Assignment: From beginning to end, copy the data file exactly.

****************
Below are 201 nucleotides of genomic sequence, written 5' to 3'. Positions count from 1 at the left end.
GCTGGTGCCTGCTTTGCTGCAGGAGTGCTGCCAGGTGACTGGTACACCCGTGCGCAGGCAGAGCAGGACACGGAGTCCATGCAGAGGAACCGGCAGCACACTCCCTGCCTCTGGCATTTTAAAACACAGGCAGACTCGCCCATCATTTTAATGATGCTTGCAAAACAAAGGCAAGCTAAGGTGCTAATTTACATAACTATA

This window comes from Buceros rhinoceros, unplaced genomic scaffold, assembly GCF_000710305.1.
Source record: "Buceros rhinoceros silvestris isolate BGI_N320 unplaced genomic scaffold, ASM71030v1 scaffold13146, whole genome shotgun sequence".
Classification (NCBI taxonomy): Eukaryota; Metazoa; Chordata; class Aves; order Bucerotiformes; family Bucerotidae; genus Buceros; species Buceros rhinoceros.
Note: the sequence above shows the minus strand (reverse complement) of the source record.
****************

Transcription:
Below are 201 nucleotides of genomic sequence, written 5' to 3'. Positions count from 1 at the left end.
GCTGGTGCCTGCTTTGCTGCAGGAGTGCTGCCAGGTGACTGGTACACCCGTGCGCAGGCAGAGCAGGACACGGAGTCCATGCAGAGGAACCGGCAGCACACTCCCTGCCTCTGGCATTTTAAAACACAGGCAGACTCGCCCATCATTTTAATGATGCTTGCAAAACAAAGGCAAGCTAAGGTGCTAATTTACATAACTATA

This window comes from Buceros rhinoceros, unplaced genomic scaffold, assembly GCF_000710305.1.
Source record: "Buceros rhinoceros silvestris isolate BGI_N320 unplaced genomic scaffold, ASM71030v1 scaffold13146, whole genome shotgun sequence".
Classification (NCBI taxonomy): Eukaryota; Metazoa; Chordata; class Aves; order Bucerotiformes; family Bucerotidae; genus Buceros; species Buceros rhinoceros.
Note: the sequence above shows the minus strand (reverse complement) of the source record.